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Plaintiffs Blast Boston Archdiocese Offer

Plaintiffs in Boston Sex Abuse Scandal Say Average Payout From $55 Million Offer Is Inadequate

Aug 11, 2003 | AP

Plaintiffs in the Boston Archdiocese sex abuse scandal blasted the church's $55 million settlement offer, saying an average of $60,000 per victim is "woefully inadequate" compensation for their shattered lives.

"It makes my life very cheap," said Phil Cogswell, 47, of Concord, a plaintiff who says he was abused by former priest John Geoghan. "It makes me feel very worthless."

At a Sunday press conference outside the archdiocese's chancery grounds, members of several victims' groups said the settlement must not fall short because it will be a model for other large-scale abuse cases around the nation.

"As we all struggle to figure out what moral leadership here is, we realize that $60,000 per victim as an average after legal fees is probably woefully inadequate just to pay for their direct out-of-pocket costs in their lifetimes for dealing with the tragedy," said Paul Baier, president of Survivors First.

If the settlement extended to 542 abuse victims is approved, it would be by far the largest deal to settle allegations of clergy abuse since the scandal broke in early 2002. In June, the archdiocese of Louisville, Ky., agreed to pay $25.7 million to 243 people who said they were abused.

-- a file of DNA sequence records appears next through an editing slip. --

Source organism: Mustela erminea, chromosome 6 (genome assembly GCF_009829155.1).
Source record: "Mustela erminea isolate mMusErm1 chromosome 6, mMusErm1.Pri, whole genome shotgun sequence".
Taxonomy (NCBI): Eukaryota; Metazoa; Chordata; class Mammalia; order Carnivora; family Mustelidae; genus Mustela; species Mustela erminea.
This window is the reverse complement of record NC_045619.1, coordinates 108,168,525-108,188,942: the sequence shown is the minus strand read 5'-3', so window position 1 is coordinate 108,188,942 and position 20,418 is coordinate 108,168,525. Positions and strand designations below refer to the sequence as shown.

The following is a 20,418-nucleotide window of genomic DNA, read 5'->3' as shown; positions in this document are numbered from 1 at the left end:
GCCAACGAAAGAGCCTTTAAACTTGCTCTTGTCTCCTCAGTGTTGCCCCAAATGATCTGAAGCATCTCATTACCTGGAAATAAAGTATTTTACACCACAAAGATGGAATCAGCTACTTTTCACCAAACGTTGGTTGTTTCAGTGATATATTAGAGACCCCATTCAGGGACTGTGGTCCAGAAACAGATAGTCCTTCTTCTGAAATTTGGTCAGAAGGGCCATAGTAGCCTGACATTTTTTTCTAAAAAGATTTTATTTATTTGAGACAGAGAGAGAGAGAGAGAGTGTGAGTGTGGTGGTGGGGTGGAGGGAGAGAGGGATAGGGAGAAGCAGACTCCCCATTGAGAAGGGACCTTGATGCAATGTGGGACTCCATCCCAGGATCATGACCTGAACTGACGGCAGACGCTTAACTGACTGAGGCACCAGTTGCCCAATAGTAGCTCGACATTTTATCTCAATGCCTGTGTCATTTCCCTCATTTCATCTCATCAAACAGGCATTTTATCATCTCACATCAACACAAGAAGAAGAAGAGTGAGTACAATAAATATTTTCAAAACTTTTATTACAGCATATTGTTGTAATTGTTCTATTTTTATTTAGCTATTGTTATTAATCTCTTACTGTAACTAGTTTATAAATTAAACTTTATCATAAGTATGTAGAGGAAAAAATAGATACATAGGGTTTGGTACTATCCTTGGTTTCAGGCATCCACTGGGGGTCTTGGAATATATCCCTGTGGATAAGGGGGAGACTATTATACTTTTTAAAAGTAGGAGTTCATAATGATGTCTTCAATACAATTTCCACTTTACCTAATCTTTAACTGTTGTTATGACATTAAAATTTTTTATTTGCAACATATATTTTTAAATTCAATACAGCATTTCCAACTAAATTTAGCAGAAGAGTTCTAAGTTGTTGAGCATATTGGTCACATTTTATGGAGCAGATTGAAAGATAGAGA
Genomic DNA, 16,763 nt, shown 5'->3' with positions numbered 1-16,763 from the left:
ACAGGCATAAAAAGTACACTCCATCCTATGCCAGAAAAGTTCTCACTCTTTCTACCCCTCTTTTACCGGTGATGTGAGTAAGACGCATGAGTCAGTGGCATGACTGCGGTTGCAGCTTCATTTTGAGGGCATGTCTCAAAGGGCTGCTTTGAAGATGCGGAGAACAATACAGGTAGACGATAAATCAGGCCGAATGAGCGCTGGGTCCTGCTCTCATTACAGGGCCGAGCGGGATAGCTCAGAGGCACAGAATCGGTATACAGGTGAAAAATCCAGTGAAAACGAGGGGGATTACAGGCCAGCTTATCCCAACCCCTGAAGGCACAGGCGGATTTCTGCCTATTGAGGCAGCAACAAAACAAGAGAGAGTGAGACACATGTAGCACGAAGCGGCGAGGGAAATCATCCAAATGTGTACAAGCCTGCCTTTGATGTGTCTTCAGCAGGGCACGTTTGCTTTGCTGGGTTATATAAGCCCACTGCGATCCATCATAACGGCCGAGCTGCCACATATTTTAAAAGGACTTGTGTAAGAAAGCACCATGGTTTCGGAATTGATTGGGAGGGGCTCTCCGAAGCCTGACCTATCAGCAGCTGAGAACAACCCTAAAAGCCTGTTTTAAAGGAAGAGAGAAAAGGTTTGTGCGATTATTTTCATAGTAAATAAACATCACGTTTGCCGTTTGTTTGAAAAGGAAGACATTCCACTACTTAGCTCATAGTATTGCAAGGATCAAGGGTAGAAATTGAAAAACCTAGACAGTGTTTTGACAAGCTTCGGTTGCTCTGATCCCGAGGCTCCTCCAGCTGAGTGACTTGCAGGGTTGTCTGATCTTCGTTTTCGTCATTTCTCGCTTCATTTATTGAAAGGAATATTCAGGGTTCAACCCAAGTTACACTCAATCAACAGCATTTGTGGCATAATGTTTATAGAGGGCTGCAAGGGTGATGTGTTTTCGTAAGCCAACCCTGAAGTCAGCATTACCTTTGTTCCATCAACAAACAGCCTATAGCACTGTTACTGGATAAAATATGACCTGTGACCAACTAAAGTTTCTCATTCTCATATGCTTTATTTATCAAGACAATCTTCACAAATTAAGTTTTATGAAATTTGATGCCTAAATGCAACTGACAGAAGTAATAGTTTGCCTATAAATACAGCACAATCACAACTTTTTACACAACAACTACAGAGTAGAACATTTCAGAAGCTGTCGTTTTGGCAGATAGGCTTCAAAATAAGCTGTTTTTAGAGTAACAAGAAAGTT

Plaintiffs have 30 days to accept the offer and it must be approved by 95 percent of the claimants. Following the proposal Friday, plaintiffs' lawyers and many victims called the offer a constructive first step.

Phone calls to the Rev. Christopher Coyne, spokesman for the Boston archdiocese, were not answered Sunday.

Kathy Dwyer, of Survivors for Those Abused by Priests, praised Archbishop Sean O'Malley for the speedy settlement offer just nine days after taking over the archdiocese. Still, Dwyer added, it doesn't get to the root of the problem.

"Fuels that ignited the fire must be named, be dealt with and removed," Dwyer said.

The archdiocese also should pay more if it can afford to, victims' groups said. Baier said the victims face costs including insurance co-payments, medication and transportation to and from support meetings that the settlement will not adequately cover.

Without knowledge of the archdiocese's financial condition, it is unfair for the church to be asking victims to make a decision on the settlement in 30 days, said Joe Gallagher, member of the Coalition of Catholics and Survivors.

Pointing to a 2002 Boston Herald article that estimated $160 million in unused property owned by the archdiocese, victims' groups said there is evidence the church has financial resources they don't want to access.

They also called on wealthy, influential Catholics in the archdiocese to help raise funds for victims.

"I'd like to see the archdiocese reach into their pockets, make it hurt a little bit," Gallagher said.

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